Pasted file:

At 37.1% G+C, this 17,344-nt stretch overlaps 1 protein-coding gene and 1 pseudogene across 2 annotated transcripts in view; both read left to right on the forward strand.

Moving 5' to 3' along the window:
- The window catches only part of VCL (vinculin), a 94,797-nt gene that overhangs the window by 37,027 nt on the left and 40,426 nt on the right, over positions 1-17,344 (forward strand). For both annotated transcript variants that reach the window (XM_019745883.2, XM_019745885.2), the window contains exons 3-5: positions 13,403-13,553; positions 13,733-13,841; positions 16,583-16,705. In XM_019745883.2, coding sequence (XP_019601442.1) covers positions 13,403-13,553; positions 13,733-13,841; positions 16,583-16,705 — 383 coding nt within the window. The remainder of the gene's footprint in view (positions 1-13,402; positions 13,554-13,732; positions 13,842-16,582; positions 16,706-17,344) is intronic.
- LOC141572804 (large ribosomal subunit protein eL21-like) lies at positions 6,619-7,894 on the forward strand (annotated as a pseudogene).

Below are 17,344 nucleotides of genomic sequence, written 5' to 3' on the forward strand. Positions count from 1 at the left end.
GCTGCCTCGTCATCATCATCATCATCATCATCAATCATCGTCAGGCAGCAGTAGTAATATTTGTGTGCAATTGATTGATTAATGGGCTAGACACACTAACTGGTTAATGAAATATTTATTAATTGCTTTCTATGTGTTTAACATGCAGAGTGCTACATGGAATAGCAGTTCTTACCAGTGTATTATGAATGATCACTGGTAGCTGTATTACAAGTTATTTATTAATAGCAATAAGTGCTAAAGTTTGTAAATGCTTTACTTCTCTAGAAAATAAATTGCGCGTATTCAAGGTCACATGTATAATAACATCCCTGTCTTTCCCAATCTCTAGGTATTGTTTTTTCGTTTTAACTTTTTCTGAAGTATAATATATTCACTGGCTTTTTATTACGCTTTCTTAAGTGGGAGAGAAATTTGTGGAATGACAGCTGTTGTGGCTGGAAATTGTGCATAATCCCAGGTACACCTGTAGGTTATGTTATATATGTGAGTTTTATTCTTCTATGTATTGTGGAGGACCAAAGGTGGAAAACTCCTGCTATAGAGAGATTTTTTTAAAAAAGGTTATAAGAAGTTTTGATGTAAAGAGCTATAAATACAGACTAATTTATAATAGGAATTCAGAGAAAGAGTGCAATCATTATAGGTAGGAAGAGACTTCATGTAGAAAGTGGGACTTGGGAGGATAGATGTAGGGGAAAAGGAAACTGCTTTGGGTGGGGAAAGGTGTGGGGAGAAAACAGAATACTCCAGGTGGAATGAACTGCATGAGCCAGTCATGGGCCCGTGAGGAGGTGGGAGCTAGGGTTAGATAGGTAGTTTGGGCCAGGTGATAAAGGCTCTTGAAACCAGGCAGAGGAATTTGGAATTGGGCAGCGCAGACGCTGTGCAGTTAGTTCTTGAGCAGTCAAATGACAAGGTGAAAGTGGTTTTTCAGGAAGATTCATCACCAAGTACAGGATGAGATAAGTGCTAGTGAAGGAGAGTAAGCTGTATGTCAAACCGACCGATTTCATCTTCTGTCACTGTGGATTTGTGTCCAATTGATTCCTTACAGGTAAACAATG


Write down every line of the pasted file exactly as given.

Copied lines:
At 37.1% G+C, this 17,344-nt stretch overlaps 1 protein-coding gene and 1 pseudogene across 2 annotated transcripts in view; both read left to right on the forward strand.

Moving 5' to 3' along the window:
- The window catches only part of VCL (vinculin), a 94,797-nt gene that overhangs the window by 37,027 nt on the left and 40,426 nt on the right, over positions 1-17,344 (forward strand). For both annotated transcript variants that reach the window (XM_019745883.2, XM_019745885.2), the window contains exons 3-5: positions 13,403-13,553; positions 13,733-13,841; positions 16,583-16,705. In XM_019745883.2, coding sequence (XP_019601442.1) covers positions 13,403-13,553; positions 13,733-13,841; positions 16,583-16,705 — 383 coding nt within the window. The remainder of the gene's footprint in view (positions 1-13,402; positions 13,554-13,732; positions 13,842-16,582; positions 16,706-17,344) is intronic.
- LOC141572804 (large ribosomal subunit protein eL21-like) lies at positions 6,619-7,894 on the forward strand (annotated as a pseudogene).

Below are 17,344 nucleotides of genomic sequence, written 5' to 3' on the forward strand. Positions count from 1 at the left end.
GCTGCCTCGTCATCATCATCATCATCATCATCAATCATCGTCAGGCAGCAGTAGTAATATTTGTGTGCAATTGATTGATTAATGGGCTAGACACACTAACTGGTTAATGAAATATTTATTAATTGCTTTCTATGTGTTTAACATGCAGAGTGCTACATGGAATAGCAGTTCTTACCAGTGTATTATGAATGATCACTGGTAGCTGTATTACAAGTTATTTATTAATAGCAATAAGTGCTAAAGTTTGTAAATGCTTTACTTCTCTAGAAAATAAATTGCGCGTATTCAAGGTCACATGTATAATAACATCCCTGTCTTTCCCAATCTCTAGGTATTGTTTTTTCGTTTTAACTTTTTCTGAAGTATAATATATTCACTGGCTTTTTATTACGCTTTCTTAAGTGGGAGAGAAATTTGTGGAATGACAGCTGTTGTGGCTGGAAATTGTGCATAATCCCAGGTACACCTGTAGGTTATGTTATATATGTGAGTTTTATTCTTCTATGTATTGTGGAGGACCAAAGGTGGAAAACTCCTGCTATAGAGAGATTTTTTTAAAAAAGGTTATAAGAAGTTTTGATGTAAAGAGCTATAAATACAGACTAATTTATAATAGGAATTCAGAGAAAGAGTGCAATCATTATAGGTAGGAAGAGACTTCATGTAGAAAGTGGGACTTGGGAGGATAGATGTAGGGGAAAAGGAAACTGCTTTGGGTGGGGAAAGGTGTGGGGAGAAAACAGAATACTCCAGGTGGAATGAACTGCATGAGCCAGTCATGGGCCCGTGAGGAGGTGGGAGCTAGGGTTAGATAGGTAGTTTGGGCCAGGTGATAAAGGCTCTTGAAACCAGGCAGAGGAATTTGGAATTGGGCAGCGCAGACGCTGTGCAGTTAGTTCTTGAGCAGTCAAATGACAAGGTGAAAGTGGTTTTTCAGGAAGATTCATCACCAAGTACAGGATGAGATAAGTGCTAGTGAAGGAGAGTAAGCTGTATGTCAAACCGACCGATTTCATCTTCTGTCACTGTGGATTTGTGTCCAATTGATTCCTTACAGGTAAACAATG